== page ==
Apparently, according to the 1993 BBC miniseries The Buddha of Suburbia, the mid to late 70's was a crazy, mixed-up time. Well, I just needed to look no further than my childhood photos to know that.
Written by My Beautiful Laundrette scribe Hemit Kureishi and directed by future Notting Hill, Changing Lanes, and Venus helmer Roger Mitchell, Buddha of Suburbia follows Indian/Brit, half breed Karim Amir (Naveen Andrews- Lost, The English Patient). Over the course of four hours and covering five years (1974-1979), we see Karim go from clueless and confused (everything from his biracial roots to his bisexuality) young adult to slightly less clueless and confused twenty-something and along the way see touches of the changing times from hippie to punk, avant garde theater, and careless pre-Aids sexual freedom.
Casting aside his Muslim roots for more digestible Buddhist rhetoric, Karim's father (Roshan Seth- Gandhi, Monsoon Wedding) takes advantage of the decades burgeoning new age spiritualism by becoming a guru of sorts for the middle class suburbanites in their area. His fathers partner in crime in this endeavor is his mistress Eva, whose wannabe, troubled art rocker son Charlie becomes a friend and object of crushing affection for Karim. His parents split (Karim's mother is played by Brenda Blethyn in a thankless role) and Karim, his father, and Eva move to London where Eva and his father try, less successfully, to ply their trade with the more sophisticated crowd. Charlie goes from glam rocker failure to drug-addicted punk before having success with his music career despite his self acknowledged lack of talent.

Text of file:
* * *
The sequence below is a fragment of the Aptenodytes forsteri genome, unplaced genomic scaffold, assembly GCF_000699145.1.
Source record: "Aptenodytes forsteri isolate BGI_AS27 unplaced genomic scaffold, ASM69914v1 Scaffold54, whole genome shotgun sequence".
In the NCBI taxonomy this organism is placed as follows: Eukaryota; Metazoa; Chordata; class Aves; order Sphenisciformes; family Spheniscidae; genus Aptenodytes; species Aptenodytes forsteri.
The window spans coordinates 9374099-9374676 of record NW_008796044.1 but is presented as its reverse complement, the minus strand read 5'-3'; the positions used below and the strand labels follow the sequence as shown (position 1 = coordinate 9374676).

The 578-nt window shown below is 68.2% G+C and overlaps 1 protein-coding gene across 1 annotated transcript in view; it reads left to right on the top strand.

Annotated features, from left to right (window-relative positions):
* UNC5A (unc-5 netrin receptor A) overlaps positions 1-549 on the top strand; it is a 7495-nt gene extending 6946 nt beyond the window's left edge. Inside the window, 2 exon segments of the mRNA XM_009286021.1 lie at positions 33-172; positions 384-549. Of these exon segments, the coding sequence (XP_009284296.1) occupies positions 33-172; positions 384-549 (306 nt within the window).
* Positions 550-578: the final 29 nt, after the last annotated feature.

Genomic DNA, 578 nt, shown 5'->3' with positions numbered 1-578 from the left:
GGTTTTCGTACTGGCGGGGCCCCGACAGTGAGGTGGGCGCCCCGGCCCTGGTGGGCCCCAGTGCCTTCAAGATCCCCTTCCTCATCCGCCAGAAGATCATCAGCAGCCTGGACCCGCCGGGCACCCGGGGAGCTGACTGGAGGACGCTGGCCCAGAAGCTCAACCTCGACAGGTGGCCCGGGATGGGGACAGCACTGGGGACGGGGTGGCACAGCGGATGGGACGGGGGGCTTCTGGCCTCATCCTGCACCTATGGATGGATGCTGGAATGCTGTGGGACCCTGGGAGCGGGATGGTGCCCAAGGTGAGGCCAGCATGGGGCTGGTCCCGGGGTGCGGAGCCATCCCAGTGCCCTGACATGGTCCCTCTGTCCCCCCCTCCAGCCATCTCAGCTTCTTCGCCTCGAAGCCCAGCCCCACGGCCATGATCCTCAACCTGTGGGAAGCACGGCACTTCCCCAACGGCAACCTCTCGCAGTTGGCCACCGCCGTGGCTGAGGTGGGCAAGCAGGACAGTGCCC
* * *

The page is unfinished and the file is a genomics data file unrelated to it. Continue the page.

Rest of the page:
Because his old world values don't mesh with her more modern ones, Karim's best friend and casual lover Jamila (Nisha Nayar) fields the pressure of her traditionalist father, who goes on a hunger strike when she wont commit to an arranged marriage. She does give in and marry a slovenly but good hearted guy named Changez, but the two don't have chemistry and Changez suffers with a wife who wont return his affections. The mini-series final plotline is the one that is most Karim-centric, his struggles to be an actor, which leads him to some success with a renowned director and a shaky relationship with one of his acting group female co-stars.
I expected to be totally uninterested in Buddha of Suburbia. Telefilm dramas are not really my niche, but I gave it a whirl and found myself fairly engaged, though I think that the piece has some pretty basic storytelling rhythms and cliched characterizations. It also has acting issues with a mix of capable and underwhelming performances. Hell, now that I write about it, maybe I didnt like it so much after all. Maybe it was just the Bowie soundtrack that kept me from dismissing it.